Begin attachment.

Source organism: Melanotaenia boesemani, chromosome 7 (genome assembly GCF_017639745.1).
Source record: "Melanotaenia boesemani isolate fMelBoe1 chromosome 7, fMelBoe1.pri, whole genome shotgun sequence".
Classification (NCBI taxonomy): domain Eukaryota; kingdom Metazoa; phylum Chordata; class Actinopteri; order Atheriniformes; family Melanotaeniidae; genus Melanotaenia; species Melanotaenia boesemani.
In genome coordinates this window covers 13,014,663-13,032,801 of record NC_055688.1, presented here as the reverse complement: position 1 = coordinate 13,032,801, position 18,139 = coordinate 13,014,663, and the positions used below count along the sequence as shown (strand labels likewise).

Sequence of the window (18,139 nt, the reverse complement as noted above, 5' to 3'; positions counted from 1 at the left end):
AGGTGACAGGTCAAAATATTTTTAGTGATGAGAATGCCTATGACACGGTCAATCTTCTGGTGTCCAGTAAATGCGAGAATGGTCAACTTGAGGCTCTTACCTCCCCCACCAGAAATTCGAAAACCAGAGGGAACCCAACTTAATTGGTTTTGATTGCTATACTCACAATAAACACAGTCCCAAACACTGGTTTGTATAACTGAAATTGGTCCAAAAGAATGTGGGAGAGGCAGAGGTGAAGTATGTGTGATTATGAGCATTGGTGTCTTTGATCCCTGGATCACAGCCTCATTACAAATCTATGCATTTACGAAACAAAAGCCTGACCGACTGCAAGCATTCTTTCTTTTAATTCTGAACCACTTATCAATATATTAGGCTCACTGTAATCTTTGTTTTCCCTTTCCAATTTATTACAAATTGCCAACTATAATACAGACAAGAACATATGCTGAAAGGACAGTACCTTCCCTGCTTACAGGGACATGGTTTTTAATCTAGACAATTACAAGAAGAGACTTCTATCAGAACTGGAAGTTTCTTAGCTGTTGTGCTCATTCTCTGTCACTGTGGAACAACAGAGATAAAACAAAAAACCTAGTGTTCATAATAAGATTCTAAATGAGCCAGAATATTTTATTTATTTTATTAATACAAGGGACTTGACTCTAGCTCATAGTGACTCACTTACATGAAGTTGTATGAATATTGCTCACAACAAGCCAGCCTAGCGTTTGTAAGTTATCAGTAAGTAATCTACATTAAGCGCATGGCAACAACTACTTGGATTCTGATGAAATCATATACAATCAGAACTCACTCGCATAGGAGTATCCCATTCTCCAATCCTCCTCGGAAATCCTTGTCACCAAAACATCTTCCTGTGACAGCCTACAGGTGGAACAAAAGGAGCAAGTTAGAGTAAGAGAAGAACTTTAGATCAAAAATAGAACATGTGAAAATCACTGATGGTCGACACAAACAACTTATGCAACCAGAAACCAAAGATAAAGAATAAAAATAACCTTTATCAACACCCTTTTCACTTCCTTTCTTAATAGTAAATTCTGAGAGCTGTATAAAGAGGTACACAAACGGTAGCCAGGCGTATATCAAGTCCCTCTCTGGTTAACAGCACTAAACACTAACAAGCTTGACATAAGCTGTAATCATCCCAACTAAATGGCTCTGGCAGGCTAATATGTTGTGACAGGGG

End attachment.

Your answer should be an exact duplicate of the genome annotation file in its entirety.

Source organism: Melanotaenia boesemani, chromosome 7 (genome assembly GCF_017639745.1).
Source record: "Melanotaenia boesemani isolate fMelBoe1 chromosome 7, fMelBoe1.pri, whole genome shotgun sequence".
Classification (NCBI taxonomy): domain Eukaryota; kingdom Metazoa; phylum Chordata; class Actinopteri; order Atheriniformes; family Melanotaeniidae; genus Melanotaenia; species Melanotaenia boesemani.
In genome coordinates this window covers 13,014,663-13,032,801 of record NC_055688.1, presented here as the reverse complement: position 1 = coordinate 13,032,801, position 18,139 = coordinate 13,014,663, and the positions used below count along the sequence as shown (strand labels likewise).

Sequence of the window (18,139 nt, the reverse complement as noted above, 5' to 3'; positions counted from 1 at the left end):
AGGTGACAGGTCAAAATATTTTTAGTGATGAGAATGCCTATGACACGGTCAATCTTCTGGTGTCCAGTAAATGCGAGAATGGTCAACTTGAGGCTCTTACCTCCCCCACCAGAAATTCGAAAACCAGAGGGAACCCAACTTAATTGGTTTTGATTGCTATACTCACAATAAACACAGTCCCAAACACTGGTTTGTATAACTGAAATTGGTCCAAAAGAATGTGGGAGAGGCAGAGGTGAAGTATGTGTGATTATGAGCATTGGTGTCTTTGATCCCTGGATCACAGCCTCATTACAAATCTATGCATTTACGAAACAAAAGCCTGACCGACTGCAAGCATTCTTTCTTTTAATTCTGAACCACTTATCAATATATTAGGCTCACTGTAATCTTTGTTTTCCCTTTCCAATTTATTACAAATTGCCAACTATAATACAGACAAGAACATATGCTGAAAGGACAGTACCTTCCCTGCTTACAGGGACATGGTTTTTAATCTAGACAATTACAAGAAGAGACTTCTATCAGAACTGGAAGTTTCTTAGCTGTTGTGCTCATTCTCTGTCACTGTGGAACAACAGAGATAAAACAAAAAACCTAGTGTTCATAATAAGATTCTAAATGAGCCAGAATATTTTATTTATTTTATTAATACAAGGGACTTGACTCTAGCTCATAGTGACTCACTTACATGAAGTTGTATGAATATTGCTCACAACAAGCCAGCCTAGCGTTTGTAAGTTATCAGTAAGTAATCTACATTAAGCGCATGGCAACAACTACTTGGATTCTGATGAAATCATATACAATCAGAACTCACTCGCATAGGAGTATCCCATTCTCCAATCCTCCTCGGAAATCCTTGTCACCAAAACATCTTCCTGTGACAGCCTACAGGTGGAACAAAAGGAGCAAGTTAGAGTAAGAGAAGAACTTTAGATCAAAAATAGAACATGTGAAAATCACTGATGGTCGACACAAACAACTTATGCAACCAGAAACCAAAGATAAAGAATAAAAATAACCTTTATCAACACCCTTTTCACTTCCTTTCTTAATAGTAAATTCTGAGAGCTGTATAAAGAGGTACACAAACGGTAGCCAGGCGTATATCAAGTCCCTCTCTGGTTAACAGCACTAAACACTAACAAGCTTGACATAAGCTGTAATCATCCCAACTAAATGGCTCTGGCAGGCTAATATGTTGTGACAGGGG